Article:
If one of your accounts has been charged off and you believe it’s an error, there are some steps you can take to have it removed without paying. It will take a little bit of legwork on your part. This includes disputing it with the three major credit bureaus. You can also contact the creditor and offer to settle the debt for an amount that’s less than you owe.

What if the charge-off is legitimate?

There is no way for you to remove a legitimate charge-off from your credit report. 

The only steps you can take are to pay it, settle it or convince your lender to remove it or change the charge-off status.

Occasionally, the creditor will agree to remove it if you call them and ask, but they will likely expect you to pay at least a portion of the debt in exchange for the removal. This is sometimes called pay-for-delete.

Pro tip: “Pay for delete” refers to when debt collectors offer to remove the collections account from your credit report. You must pay off at least a portion of the debt in exchange.

This is a legal gray area. Debt collectors are required by law to report accurate and complete information to the credit bureaus.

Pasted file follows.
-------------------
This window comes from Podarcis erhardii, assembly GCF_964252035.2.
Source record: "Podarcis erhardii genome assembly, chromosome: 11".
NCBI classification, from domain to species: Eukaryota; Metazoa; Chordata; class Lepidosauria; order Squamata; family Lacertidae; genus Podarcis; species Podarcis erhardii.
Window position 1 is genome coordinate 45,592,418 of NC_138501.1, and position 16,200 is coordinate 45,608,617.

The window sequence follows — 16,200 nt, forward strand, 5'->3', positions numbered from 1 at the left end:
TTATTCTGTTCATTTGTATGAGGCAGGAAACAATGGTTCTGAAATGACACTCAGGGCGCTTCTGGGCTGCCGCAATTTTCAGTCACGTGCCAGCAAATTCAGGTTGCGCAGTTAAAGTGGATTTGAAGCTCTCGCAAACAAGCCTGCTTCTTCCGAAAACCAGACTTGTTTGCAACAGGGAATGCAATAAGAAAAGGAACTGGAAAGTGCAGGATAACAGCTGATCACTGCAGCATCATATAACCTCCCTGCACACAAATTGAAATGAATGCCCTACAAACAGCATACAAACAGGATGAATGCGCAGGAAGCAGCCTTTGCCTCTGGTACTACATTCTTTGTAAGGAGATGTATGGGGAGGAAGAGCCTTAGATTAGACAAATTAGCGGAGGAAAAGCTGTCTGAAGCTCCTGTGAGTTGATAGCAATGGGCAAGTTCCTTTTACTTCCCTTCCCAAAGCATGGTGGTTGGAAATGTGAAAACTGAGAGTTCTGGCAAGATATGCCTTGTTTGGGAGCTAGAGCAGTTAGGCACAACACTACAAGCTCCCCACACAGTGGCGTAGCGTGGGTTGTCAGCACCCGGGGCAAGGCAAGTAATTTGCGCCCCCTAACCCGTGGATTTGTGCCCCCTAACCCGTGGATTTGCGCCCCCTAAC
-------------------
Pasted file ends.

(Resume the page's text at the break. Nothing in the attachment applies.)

READ MORE: DIY debt settlement

More debt relief options

The best way to protect your credit score is to avoid the charge-off in the first place. 

Act as soon as you’re having problems making payments, particularly if your credit score is still good:

READ MORE: How does debt settlement work?

Don’t ignore it

Whichever option you choose, it’s essential to take action quickly. Once the debt is charged off, it will significantly hurt your credit score, and removing the charge is complicated.

The bottom line

The worst thing you can do is ignore an unpaid debt. It won’t go away, and it will make it harder to get credit cards, car loans or even buy a house. 

If you’re behind on your payments, contact your creditor immediately. They may be willing to work with you.

If you’re confused about what’s happening or need some advice, DebtHammer can help. Schedule a free consultation now.